Qusayr, a once bustling commercial hub in western Syria, has not seen any fighting since government troops, with the help of Lebanon's powerful Iran-backed Hezbollah group, drove out Sunni Muslim rebels six years ago.
Large sections of the city lie in ruin and of the thousands who fled the violence, most have not returned. Only about 10,000 people - a tenth of its pre-war population - have come back.
According to former residents living abroad, this is partly because Qusayr, around 10 kilometres from the Lebanese border, is now a security zone where only those with special permission can enter.
The Syrian government appears to want to signal that this is changing: On Sunday, the army escorted around 1,000 people - former residents who fled to other parts of Syria - to the city, where they thronged the streets in celebration.
Several carried the yellow and green flags of the Hezbollah group, an ally of Syrian President Bashar al-Assad which played a crucial role in the defeat of the rebels in Qusayr and other parts of western Syria.
Western intelligence sources say the area remains part of a belt of territory in Syria where Hezbollah maintains a strong presence, including by way of tight control on the movement of people.
Although some former Qusayr residents who took part in Sunday's trip said they had come back for good, others told Reuters their homes were too damaged to live in.
Jamal Hub al Deen, 45, said his home in the city had been "razed to the ground" but that he wanted to see with his own eyes what needed to be done to try to come back soon.
"We call on the state to help us financially to build our home," he told Reuters. When Hub al Deen left Qusayr due to the fighting, he fled to Homs city, the provincial capital. His journey on Sunday took him along the same route as that of his escape, he said.
The crowd had gathered in Qusayr's eastern sector where shops were open on Sunday. The neighbourhood sustained the least damage in the fighting, but some buildings had visible damage, with some partially destroyed or riddled with bullet holes.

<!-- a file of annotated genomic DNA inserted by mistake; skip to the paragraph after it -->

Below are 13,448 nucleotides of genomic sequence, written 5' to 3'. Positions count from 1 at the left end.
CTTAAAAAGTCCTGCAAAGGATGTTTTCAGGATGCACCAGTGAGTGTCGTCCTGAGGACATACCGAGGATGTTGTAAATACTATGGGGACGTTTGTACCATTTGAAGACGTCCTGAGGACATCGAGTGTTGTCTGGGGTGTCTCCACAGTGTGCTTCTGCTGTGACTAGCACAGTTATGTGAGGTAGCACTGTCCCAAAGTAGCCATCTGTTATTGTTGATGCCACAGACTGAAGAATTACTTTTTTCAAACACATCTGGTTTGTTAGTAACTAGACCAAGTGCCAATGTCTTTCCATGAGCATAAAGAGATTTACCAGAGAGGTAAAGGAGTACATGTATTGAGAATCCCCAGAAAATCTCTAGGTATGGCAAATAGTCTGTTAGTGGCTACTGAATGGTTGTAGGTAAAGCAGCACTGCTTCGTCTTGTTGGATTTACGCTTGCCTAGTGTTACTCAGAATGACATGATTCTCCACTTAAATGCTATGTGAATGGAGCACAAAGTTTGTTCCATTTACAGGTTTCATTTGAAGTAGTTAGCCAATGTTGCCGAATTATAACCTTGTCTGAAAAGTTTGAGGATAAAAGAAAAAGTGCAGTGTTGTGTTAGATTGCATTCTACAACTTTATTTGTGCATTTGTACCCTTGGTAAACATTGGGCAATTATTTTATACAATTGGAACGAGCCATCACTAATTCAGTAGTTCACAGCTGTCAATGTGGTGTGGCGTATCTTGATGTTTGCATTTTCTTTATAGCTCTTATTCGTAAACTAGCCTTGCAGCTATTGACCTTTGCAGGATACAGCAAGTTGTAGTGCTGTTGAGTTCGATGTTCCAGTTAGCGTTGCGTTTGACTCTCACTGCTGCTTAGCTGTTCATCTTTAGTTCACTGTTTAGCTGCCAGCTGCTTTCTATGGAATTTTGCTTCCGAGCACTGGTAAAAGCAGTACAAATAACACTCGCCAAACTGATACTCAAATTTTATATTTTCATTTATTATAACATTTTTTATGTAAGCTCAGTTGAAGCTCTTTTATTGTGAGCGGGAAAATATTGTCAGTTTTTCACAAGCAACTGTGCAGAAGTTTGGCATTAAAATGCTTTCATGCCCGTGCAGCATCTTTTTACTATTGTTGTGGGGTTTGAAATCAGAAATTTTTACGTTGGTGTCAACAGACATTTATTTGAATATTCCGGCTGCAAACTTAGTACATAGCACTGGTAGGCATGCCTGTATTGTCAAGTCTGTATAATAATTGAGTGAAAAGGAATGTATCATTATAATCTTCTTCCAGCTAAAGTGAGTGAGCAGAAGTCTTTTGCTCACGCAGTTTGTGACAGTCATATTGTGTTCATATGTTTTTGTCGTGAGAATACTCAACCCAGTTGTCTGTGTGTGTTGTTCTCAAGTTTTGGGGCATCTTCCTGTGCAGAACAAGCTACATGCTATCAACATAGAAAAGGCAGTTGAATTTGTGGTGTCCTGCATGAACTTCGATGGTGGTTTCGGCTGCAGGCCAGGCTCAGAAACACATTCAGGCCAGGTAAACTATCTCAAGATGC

It was to this district that government offices were moved once the fighting ended in mid-2013. Most of those who already returned are state employees and their families.
Some other state-organised initiatives for the return of Syria's internally displaced -- who total 6.2 million - to former rebel bastions have been made public, but the uptake has been modest. Many of these areas remain under heavy security, while in others there are no basic services.
Homs governor Talal al-Barazi told Syrian state media that the government had organised the trip as part of its drive to eventually return Qusayr's displaced residents.
But Bazari said at least 30% percent of the city had been destroyed and reconstruction would not be completed quickly.
"(Qusayr's reconstruction) needs time," Barazi told state owned Ikhbariyah television.
Qusayr and its surroundings have long been a route for smugglers. Rebels made use of it before their defeat and it is now a main supply route for Hezbollah into Syria.
This has made the area a target for Israel, which regularly carries out air strikes inside Syria against Iranian backed forces.
Qusayr's residents who fled to other parts of Syria are only part of the story: Thousands of others sought refuge in Lebanon, many settling in the town of Arsal. Bazari said their homecoming depended on security clearances and basic services being restored.
For now, any prospect for their return looks unlikely.